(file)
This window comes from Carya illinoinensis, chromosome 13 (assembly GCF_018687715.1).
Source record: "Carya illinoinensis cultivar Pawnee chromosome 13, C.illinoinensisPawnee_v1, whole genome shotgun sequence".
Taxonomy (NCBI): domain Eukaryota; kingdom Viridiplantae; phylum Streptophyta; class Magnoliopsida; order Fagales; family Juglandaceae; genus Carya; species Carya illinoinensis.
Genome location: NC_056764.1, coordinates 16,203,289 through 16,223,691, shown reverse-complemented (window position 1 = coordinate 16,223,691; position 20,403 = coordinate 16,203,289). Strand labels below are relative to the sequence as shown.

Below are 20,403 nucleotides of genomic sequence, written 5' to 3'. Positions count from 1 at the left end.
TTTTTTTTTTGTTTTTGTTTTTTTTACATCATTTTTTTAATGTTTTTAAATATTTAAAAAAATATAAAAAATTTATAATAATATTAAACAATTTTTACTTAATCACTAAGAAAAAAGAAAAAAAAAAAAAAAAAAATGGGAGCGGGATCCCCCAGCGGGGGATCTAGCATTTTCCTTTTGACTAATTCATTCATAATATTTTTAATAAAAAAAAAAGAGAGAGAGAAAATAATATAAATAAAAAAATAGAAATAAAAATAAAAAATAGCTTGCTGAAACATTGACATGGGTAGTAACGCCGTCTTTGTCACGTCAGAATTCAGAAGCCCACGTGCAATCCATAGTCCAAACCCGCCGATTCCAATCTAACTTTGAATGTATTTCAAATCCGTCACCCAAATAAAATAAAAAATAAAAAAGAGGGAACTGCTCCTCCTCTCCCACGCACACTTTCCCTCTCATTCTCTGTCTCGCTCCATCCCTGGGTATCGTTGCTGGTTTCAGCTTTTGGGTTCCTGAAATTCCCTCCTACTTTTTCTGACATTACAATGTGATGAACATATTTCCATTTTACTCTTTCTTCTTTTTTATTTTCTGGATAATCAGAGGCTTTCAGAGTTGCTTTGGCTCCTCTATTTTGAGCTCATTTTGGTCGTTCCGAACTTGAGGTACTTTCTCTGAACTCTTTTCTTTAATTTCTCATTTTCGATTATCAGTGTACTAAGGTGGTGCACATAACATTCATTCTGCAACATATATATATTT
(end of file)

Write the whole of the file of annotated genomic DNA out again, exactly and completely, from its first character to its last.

This window comes from Carya illinoinensis, chromosome 13 (assembly GCF_018687715.1).
Source record: "Carya illinoinensis cultivar Pawnee chromosome 13, C.illinoinensisPawnee_v1, whole genome shotgun sequence".
Taxonomy (NCBI): domain Eukaryota; kingdom Viridiplantae; phylum Streptophyta; class Magnoliopsida; order Fagales; family Juglandaceae; genus Carya; species Carya illinoinensis.
Genome location: NC_056764.1, coordinates 16,203,289 through 16,223,691, shown reverse-complemented (window position 1 = coordinate 16,223,691; position 20,403 = coordinate 16,203,289). Strand labels below are relative to the sequence as shown.

Below are 20,403 nucleotides of genomic sequence, written 5' to 3'. Positions count from 1 at the left end.
TTTTTTTTTTGTTTTTGTTTTTTTTACATCATTTTTTTAATGTTTTTAAATATTTAAAAAAATATAAAAAATTTATAATAATATTAAACAATTTTTACTTAATCACTAAGAAAAAAGAAAAAAAAAAAAAAAAAAATGGGAGCGGGATCCCCCAGCGGGGGATCTAGCATTTTCCTTTTGACTAATTCATTCATAATATTTTTAATAAAAAAAAAAGAGAGAGAGAAAATAATATAAATAAAAAAATAGAAATAAAAATAAAAAATAGCTTGCTGAAACATTGACATGGGTAGTAACGCCGTCTTTGTCACGTCAGAATTCAGAAGCCCACGTGCAATCCATAGTCCAAACCCGCCGATTCCAATCTAACTTTGAATGTATTTCAAATCCGTCACCCAAATAAAATAAAAAATAAAAAAGAGGGAACTGCTCCTCCTCTCCCACGCACACTTTCCCTCTCATTCTCTGTCTCGCTCCATCCCTGGGTATCGTTGCTGGTTTCAGCTTTTGGGTTCCTGAAATTCCCTCCTACTTTTTCTGACATTACAATGTGATGAACATATTTCCATTTTACTCTTTCTTCTTTTTTATTTTCTGGATAATCAGAGGCTTTCAGAGTTGCTTTGGCTCCTCTATTTTGAGCTCATTTTGGTCGTTCCGAACTTGAGGTACTTTCTCTGAACTCTTTTCTTTAATTTCTCATTTTCGATTATCAGTGTACTAAGGTGGTGCACATAACATTCATTCTGCAACATATATATATTT